Gigi (1958)

Directed by Vincente Minnelli
Written by Alan Jay Lerner

Vincente Minnelli is a director that is held in some regard. He is by no means championed as one of the few greatest directors of all time, but he has produced some notable films and had a solid career in the directors chair. However, I do not know anything about that, as when I sat down this morning to watch this film, it was the first time I had taken a seat for one of his films (I have also not seen one of his films standing up or lying down, just to clarify). Gigi won all 9 Academy Awards it was nominated for in 1959, a pretty impressive feat, though I failed to take a look at its competition.

Gigi (Leslie Caron) is a little girl in Paris, France at the turn of the century who comes from a family that is not super rich, though clearly not dirt poor either. Her grandmother is training her to become a mistress to the rich, someone who knows all about high society, yet resists ever marrying. One of the family’s good friends, Gaston (Louis Jourdan), likes to come around and even takes Gigi on some fun trips. He is the best of friends with the girl. But when he starts to fall in love, things get complicated for the two, and Gigi’s family.

The movie is a musical, and as such is full of songs which are ways of conversation between characters in this film. However, for it being a musical, the music really did take a back seat. I cannot say whether that is a shame or not, but overall I found the songs to be pretty forgettable. For that reason I wonder if they should have done more with the music, when it seemed they did so little. Or if they should have scrapped the whole musical idea. Whatever the case may be, the story ended up being bogged down by it in my opinion. It did not add to the charm or wit of the film.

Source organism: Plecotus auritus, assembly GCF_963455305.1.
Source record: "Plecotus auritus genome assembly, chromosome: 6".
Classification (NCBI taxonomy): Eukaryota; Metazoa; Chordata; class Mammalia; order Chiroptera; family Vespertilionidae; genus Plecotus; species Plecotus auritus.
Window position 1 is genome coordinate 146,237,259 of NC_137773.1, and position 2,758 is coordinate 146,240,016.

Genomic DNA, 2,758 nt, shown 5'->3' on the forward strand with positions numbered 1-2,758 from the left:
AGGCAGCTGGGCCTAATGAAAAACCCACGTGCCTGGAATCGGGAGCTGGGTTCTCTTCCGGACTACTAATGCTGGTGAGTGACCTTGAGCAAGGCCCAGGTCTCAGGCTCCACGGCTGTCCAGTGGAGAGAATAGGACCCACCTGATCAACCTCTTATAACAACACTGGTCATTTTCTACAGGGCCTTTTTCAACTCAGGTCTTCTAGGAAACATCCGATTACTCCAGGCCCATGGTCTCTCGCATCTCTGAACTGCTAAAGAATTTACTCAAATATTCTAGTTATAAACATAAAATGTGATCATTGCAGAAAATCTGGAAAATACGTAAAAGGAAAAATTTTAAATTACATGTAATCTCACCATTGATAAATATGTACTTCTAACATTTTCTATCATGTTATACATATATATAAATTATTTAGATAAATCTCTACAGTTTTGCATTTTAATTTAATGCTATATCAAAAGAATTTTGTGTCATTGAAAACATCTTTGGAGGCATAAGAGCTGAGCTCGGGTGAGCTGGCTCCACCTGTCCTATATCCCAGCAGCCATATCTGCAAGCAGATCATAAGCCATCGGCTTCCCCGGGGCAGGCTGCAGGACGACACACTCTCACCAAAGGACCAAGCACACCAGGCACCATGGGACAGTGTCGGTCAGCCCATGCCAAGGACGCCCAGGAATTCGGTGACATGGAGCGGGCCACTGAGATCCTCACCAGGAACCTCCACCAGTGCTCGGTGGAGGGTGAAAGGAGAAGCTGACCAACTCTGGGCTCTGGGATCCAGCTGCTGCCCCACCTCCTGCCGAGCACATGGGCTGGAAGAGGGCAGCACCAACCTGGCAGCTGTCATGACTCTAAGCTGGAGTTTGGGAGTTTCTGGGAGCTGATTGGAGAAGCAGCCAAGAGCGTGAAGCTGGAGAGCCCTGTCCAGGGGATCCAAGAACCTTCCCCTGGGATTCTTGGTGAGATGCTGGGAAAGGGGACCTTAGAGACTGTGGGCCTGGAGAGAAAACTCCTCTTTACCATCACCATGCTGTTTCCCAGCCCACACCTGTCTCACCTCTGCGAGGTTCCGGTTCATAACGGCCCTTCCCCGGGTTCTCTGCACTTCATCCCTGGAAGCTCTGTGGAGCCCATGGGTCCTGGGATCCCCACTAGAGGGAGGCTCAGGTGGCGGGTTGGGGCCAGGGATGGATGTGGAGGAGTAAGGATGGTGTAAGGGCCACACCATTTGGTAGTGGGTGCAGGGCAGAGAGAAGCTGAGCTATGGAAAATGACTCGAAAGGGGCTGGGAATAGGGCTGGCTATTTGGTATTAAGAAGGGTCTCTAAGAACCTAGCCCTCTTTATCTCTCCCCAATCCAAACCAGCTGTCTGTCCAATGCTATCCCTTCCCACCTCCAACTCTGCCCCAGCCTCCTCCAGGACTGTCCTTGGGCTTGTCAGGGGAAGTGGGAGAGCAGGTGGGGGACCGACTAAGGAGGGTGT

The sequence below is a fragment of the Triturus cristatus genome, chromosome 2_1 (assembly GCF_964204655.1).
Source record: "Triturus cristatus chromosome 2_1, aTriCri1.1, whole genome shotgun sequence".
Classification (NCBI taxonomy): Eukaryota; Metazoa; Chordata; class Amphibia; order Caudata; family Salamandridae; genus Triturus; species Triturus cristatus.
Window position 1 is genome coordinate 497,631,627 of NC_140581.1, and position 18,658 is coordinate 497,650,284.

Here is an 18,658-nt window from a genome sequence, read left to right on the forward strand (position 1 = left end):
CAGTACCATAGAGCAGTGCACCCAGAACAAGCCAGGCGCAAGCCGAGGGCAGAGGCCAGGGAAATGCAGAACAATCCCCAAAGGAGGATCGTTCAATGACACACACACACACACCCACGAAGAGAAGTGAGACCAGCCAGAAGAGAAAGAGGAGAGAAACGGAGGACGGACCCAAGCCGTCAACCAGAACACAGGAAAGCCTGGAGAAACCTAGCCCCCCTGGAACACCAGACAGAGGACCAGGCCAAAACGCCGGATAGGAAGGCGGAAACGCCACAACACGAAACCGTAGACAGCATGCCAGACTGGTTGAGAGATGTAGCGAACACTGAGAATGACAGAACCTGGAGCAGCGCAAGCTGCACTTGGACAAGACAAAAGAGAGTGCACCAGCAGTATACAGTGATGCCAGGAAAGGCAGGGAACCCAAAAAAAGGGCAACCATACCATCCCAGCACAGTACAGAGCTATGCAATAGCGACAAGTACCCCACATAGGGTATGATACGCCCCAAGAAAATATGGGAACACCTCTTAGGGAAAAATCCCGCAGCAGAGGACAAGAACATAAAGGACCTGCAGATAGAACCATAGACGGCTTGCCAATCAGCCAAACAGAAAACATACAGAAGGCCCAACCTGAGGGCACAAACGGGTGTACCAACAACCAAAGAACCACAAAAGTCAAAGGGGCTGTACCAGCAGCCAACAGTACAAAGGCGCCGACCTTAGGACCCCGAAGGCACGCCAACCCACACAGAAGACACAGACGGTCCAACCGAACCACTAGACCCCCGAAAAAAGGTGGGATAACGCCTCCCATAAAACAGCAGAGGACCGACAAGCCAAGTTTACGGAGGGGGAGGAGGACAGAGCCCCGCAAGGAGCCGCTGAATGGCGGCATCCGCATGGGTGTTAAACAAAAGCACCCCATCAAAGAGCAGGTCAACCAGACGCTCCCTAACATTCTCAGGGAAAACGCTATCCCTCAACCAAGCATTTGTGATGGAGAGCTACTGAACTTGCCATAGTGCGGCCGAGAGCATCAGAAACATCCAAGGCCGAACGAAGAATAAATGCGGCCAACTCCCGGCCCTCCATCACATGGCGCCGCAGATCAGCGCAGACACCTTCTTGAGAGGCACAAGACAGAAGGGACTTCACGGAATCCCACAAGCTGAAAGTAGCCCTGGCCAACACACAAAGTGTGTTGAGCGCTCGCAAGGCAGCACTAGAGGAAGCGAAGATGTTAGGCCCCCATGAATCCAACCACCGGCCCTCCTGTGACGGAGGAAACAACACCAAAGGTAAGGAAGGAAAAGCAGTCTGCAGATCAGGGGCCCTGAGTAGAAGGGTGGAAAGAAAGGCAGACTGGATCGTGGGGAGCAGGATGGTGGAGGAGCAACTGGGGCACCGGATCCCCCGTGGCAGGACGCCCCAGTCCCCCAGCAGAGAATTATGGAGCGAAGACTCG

The film did have its charm, however. It came in the form of the amazing costumes and locations of the film. Being set in turn of the century Paris, everything anyone wore on screen was great to watch. The fashion was so interesting and the manner in which it was shot was beautiful too. Good cinematography, but a lot of that had to do with shooting all over Paris and the rest of France. It added the type of feel you would expect from a “classic”.

Yet, as the film went on, it became more and more evident to me that it was, well, “such a bore,” to steal a line from the film. None of the acting was significant or interesting and I found that the humor often fell flat for me. The characters were only mildly interesting to the point that I didn’t really care what happened with Gigi and Gaston, and I cared even less about any of the other characters and whatever they happened to be involved with. It is not a horrible film, in fact it has plenty to make it worth while. It just happens to be a fairly average film that doesn’t seem to bear repeating. At least that is what my memory is telling me.

Adam Kuhn

Adam Kuhn was born and raised in Columbus, Ohio, where he attended Saint Charles Preparatory School. He studied History at the University of Cincinnati, where he was a contributor of The News Record, the twice-weekly, independent student news organization. He has been writing film reviews and blogging since 2009.

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